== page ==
The last time I’ve been telling you about my adventures in english dates a long long time ago, to the end of January just before I left Ankara. I couldn’t leave it like this, but I also do not have the time to describe everything in detail either, so I’ll just quickly flick through my (already) shattered memories about that time and get you up to date…
So I finally left Ankara on a train, called Trans-Asya express, tho it was no express at all and we arrived some eight hours later than scheduled. However, nobody minded much as we (more than half of the passengers were western tourist which I’d been spending most of the time with, drinking in the restaurant car) were having quite a good time.
In Tehran I stayed for twelve days to arrange my Silk Road visas (Chinese, Uzbek and Turkmen) – process, which finally went much smoother than expected (especially for the Chinese one – 90days/$40, no LOI or bookings required) . When I was about to leave, Brice and Quentin, two French cyclist that I’ve already met on the train, arrived in the couchsurfing ‘squat’ I’d been staying in and as Brice was heading south as I was, I waited for him and we left Tehran for Yazd together.
Across Persia en deux
We passed through holy city of Qom, zoomed through Kashan and fought with heavy head wind in the mountains of Natanz, slowing us down one day behind plan, but that was afterwards sweetened by the fact that in Esfahan we were hosted in a house just for ourselves (me, Brice and Quentin who came by bus). A house so big and spacious that we used to call it ‘The Castle’. Although all the three of us were almost out of money already, we didn’t struggle much – every day (for a week) we would by an enormous can of tomato paste, kilo of spaghetti and cook a king’s portion for everybody, generously showered with olive oil – we lived in ‘The Castle’ after all, didn’t we?
Then we said our final goodbyes to Quentin, who was about to fly back to France, and headed to our first real desert – a 200km shortcut through the sands and stones of Varzaneh to Yazd. The cycling that followed was (and still is, in fact) some of the best, you can experience while bike touring. The landscapes were scenic and breathtaking, the road adventurous and challenging, the night in a caravanserrai, where you’d expect a gin from the lamp to appear anytime, magical, the stars bright and the moon so big and close you could reach out for it. And I almost forgot: the only people we met during the crossing of the desert were some hashashin road-construction workers in an old tent, where they steadily smoked opium in the mystical flickering glow of a kerosene lantern.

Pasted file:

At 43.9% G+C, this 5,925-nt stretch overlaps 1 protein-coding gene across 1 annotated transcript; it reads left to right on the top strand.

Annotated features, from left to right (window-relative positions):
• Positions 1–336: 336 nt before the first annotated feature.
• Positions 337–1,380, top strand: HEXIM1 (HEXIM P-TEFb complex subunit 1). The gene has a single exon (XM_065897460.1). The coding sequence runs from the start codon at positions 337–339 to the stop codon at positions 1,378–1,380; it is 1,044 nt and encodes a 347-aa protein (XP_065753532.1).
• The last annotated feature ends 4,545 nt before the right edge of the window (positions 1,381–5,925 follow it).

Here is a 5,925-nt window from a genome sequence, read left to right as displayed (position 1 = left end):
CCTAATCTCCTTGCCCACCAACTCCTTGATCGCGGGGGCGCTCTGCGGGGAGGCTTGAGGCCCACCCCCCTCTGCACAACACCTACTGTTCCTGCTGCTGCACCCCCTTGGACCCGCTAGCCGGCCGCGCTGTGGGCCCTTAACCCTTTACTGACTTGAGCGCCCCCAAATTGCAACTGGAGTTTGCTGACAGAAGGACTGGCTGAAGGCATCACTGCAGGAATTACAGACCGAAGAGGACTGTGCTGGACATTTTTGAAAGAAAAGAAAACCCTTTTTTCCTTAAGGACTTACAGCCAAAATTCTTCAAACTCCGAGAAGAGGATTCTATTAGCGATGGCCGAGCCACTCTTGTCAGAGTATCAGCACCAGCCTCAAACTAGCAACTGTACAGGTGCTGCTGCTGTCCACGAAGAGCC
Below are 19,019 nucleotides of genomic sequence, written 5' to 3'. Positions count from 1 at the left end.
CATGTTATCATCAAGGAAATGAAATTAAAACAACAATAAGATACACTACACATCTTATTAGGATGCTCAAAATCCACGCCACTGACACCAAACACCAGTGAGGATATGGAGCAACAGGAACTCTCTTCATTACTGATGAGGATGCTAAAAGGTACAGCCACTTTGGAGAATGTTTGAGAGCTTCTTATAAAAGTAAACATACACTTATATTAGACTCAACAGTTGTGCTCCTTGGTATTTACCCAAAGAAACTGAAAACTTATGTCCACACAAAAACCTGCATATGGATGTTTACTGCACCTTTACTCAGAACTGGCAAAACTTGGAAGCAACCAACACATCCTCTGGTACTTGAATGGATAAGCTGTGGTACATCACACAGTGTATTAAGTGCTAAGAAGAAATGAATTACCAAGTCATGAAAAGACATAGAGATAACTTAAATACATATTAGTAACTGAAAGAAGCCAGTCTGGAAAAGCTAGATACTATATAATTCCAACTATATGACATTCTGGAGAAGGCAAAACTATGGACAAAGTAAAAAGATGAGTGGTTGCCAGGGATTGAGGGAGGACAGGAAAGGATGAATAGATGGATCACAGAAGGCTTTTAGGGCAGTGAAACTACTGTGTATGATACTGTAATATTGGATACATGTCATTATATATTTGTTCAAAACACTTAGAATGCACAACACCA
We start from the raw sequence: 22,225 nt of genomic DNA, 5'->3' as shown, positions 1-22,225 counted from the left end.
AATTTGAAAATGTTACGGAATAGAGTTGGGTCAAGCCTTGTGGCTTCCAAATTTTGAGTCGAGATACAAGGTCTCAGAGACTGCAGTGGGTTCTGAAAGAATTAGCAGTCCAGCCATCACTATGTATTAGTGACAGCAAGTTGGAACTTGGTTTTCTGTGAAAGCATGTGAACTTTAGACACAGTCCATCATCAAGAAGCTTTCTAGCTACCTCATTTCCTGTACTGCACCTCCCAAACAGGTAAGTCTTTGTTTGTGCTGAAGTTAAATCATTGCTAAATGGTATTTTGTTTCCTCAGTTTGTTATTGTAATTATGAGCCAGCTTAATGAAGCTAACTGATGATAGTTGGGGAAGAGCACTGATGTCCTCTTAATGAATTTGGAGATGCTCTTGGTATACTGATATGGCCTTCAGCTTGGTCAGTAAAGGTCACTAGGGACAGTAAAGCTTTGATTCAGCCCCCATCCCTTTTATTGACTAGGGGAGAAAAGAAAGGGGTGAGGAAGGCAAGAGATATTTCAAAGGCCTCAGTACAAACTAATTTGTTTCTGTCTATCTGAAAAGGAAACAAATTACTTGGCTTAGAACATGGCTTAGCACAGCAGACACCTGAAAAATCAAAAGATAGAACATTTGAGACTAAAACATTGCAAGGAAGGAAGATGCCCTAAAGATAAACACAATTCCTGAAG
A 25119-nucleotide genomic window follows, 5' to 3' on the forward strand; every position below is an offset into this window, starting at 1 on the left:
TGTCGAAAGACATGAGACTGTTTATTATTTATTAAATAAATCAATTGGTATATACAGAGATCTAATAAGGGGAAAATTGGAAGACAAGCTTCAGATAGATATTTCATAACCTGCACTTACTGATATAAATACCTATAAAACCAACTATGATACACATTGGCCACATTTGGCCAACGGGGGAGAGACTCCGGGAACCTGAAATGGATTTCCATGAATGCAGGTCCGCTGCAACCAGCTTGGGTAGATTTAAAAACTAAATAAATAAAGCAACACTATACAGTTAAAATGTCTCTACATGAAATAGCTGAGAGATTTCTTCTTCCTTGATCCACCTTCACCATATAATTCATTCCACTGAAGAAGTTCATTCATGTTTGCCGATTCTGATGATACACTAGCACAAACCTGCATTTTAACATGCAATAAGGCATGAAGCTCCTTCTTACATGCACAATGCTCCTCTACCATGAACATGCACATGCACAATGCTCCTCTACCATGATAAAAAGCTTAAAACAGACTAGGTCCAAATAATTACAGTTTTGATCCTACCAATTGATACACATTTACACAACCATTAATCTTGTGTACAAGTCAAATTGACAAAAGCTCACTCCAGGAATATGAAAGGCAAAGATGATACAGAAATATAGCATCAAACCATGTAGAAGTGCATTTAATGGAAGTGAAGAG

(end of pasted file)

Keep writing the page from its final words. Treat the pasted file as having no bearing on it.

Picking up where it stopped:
After five days, here we were in Yazd, homeless, as we didn’t succeed in finding a CS host, so we didn’t really fancy doing much sightseeing, just enjoyed the sun and slept in a park for two days. Then, in the morning the time had come to part our ways and say farewell to each other. Over the time, I found myself being better and better in abandoning everything and everybody over and over again, but I had the feeling I would have trouble this time. So I slept long, took my time, quickly wished Brice the best luck and gave him a head start on his way to Dubai.
Opium of the desert
And off I went, the one thousand kilometers long stretch of the desert opening in front of me. I rode two days and found a caravanserrai so splendid, that I stayed there two nights, spending the day in between naked on the roof, philosophizing about everything and anything, writing ferociously. In just two more days, through territory of asian cheetahs (as scary information boards alongside the road keep reminding you), I reached an island of green palm trees in the oasis of Tabas.
There is a crossroad near the village called Ozbek Kuh, which you maybe wouldn’t even notice and all the cars just speed through, but ever since I left Tabas I knew that that’s the place where I’ll have to make a big decision: whether to go for Mashhad as quickly as possible or whether I would set myself on my last persian adventure through the toughest desert I yet had to experience. Not minding the biblical dark clouds, casting gloomy shadows onto that desolated dirt road, I decided I prefer the adventure.
And adventure it was. Without GPS and of course no road signs, when having to chose the right way at a crossroad, I could rely on nothing more but the Sun and depth of tracks in the road. Every day I would find a tiny settlement, just with one family, few goats, hens and dogs and get invited to their humble house.
The first night, that happened in a settlement called Tashkiran, where we (with my host Medjid) ‘sounded the gong’ (a chinese expression meaning ‘to smoke opium’). And smoke we did. After four hours of inhaling the deeply dark blue smoke, I feel I’m overdosed. For a long time you think that opium does nothing to you, but then I stood up and wished to sit again. My legs were big wobbly clumsy reeds in the wind and the floor felt like a quicksand in the dark. On the way to the door, grotesquely stiff and slow, my knees were shaking and I wasn’t sure if this was my body. Under the night sky, I felt a little desperate and lost, and I quickly dashed back “into the burrow”, with its comfortable warmth. There again, I pleasantly laid down, dozing and we continued smoking…